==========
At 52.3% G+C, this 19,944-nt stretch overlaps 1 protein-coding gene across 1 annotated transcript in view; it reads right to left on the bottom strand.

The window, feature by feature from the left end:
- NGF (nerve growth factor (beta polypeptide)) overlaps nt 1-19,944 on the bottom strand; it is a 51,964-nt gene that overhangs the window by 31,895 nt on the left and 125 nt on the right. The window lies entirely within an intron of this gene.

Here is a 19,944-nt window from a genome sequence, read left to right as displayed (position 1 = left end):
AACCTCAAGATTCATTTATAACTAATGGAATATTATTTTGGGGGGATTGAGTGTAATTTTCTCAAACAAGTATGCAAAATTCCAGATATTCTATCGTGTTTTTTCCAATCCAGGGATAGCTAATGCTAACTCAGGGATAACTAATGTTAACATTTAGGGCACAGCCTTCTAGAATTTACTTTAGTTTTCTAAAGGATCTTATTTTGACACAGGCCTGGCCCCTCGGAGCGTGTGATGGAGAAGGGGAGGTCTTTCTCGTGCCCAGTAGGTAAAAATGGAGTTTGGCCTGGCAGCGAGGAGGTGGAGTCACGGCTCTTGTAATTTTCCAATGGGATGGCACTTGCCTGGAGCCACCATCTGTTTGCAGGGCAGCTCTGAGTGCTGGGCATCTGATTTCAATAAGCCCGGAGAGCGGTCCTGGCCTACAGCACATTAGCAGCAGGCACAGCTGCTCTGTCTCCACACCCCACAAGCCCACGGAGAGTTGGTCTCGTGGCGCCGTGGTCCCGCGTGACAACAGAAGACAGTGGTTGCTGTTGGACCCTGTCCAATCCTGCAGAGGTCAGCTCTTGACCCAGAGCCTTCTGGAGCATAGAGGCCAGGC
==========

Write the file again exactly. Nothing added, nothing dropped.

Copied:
At 52.3% G+C, this 19,944-nt stretch overlaps 1 protein-coding gene across 1 annotated transcript in view; it reads right to left on the bottom strand.

The window, feature by feature from the left end:
- NGF (nerve growth factor (beta polypeptide)) overlaps nt 1-19,944 on the bottom strand; it is a 51,964-nt gene that overhangs the window by 31,895 nt on the left and 125 nt on the right. The window lies entirely within an intron of this gene.

Here is a 19,944-nt window from a genome sequence, read left to right as displayed (position 1 = left end):
AACCTCAAGATTCATTTATAACTAATGGAATATTATTTTGGGGGGATTGAGTGTAATTTTCTCAAACAAGTATGCAAAATTCCAGATATTCTATCGTGTTTTTTCCAATCCAGGGATAGCTAATGCTAACTCAGGGATAACTAATGTTAACATTTAGGGCACAGCCTTCTAGAATTTACTTTAGTTTTCTAAAGGATCTTATTTTGACACAGGCCTGGCCCCTCGGAGCGTGTGATGGAGAAGGGGAGGTCTTTCTCGTGCCCAGTAGGTAAAAATGGAGTTTGGCCTGGCAGCGAGGAGGTGGAGTCACGGCTCTTGTAATTTTCCAATGGGATGGCACTTGCCTGGAGCCACCATCTGTTTGCAGGGCAGCTCTGAGTGCTGGGCATCTGATTTCAATAAGCCCGGAGAGCGGTCCTGGCCTACAGCACATTAGCAGCAGGCACAGCTGCTCTGTCTCCACACCCCACAAGCCCACGGAGAGTTGGTCTCGTGGCGCCGTGGTCCCGCGTGACAACAGAAGACAGTGGTTGCTGTTGGACCCTGTCCAATCCTGCAGAGGTCAGCTCTTGACCCAGAGCCTTCTGGAGCATAGAGGCCAGGC